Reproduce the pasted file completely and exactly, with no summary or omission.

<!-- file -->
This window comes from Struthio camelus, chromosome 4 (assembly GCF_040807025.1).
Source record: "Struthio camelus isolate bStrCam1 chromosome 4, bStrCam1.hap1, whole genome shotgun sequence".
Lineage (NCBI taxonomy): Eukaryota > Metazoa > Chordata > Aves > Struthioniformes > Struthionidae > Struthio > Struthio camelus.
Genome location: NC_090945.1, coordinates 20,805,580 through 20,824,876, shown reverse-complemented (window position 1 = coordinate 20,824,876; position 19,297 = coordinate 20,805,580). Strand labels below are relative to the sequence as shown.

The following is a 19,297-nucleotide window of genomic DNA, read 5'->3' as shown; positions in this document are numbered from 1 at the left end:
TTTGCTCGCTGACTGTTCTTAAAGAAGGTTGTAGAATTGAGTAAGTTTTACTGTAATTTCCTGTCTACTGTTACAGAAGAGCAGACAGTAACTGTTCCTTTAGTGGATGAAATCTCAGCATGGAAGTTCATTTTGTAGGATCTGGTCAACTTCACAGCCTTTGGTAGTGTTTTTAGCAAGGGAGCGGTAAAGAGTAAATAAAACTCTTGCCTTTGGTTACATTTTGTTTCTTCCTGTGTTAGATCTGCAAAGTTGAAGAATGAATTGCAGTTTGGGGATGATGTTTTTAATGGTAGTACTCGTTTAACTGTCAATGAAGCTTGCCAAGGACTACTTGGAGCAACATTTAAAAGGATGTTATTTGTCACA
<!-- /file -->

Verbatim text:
This window comes from Struthio camelus, chromosome 4 (assembly GCF_040807025.1).
Source record: "Struthio camelus isolate bStrCam1 chromosome 4, bStrCam1.hap1, whole genome shotgun sequence".
Lineage (NCBI taxonomy): Eukaryota > Metazoa > Chordata > Aves > Struthioniformes > Struthionidae > Struthio > Struthio camelus.
Genome location: NC_090945.1, coordinates 20,805,580 through 20,824,876, shown reverse-complemented (window position 1 = coordinate 20,824,876; position 19,297 = coordinate 20,805,580). Strand labels below are relative to the sequence as shown.

The following is a 19,297-nucleotide window of genomic DNA, read 5'->3' as shown; positions in this document are numbered from 1 at the left end:
TTTGCTCGCTGACTGTTCTTAAAGAAGGTTGTAGAATTGAGTAAGTTTTACTGTAATTTCCTGTCTACTGTTACAGAAGAGCAGACAGTAACTGTTCCTTTAGTGGATGAAATCTCAGCATGGAAGTTCATTTTGTAGGATCTGGTCAACTTCACAGCCTTTGGTAGTGTTTTTAGCAAGGGAGCGGTAAAGAGTAAATAAAACTCTTGCCTTTGGTTACATTTTGTTTCTTCCTGTGTTAGATCTGCAAAGTTGAAGAATGAATTGCAGTTTGGGGATGATGTTTTTAATGGTAGTACTCGTTTAACTGTCAATGAAGCTTGCCAAGGACTACTTGGAGCAACATTTAAAAGGATGTTATTTGTCACA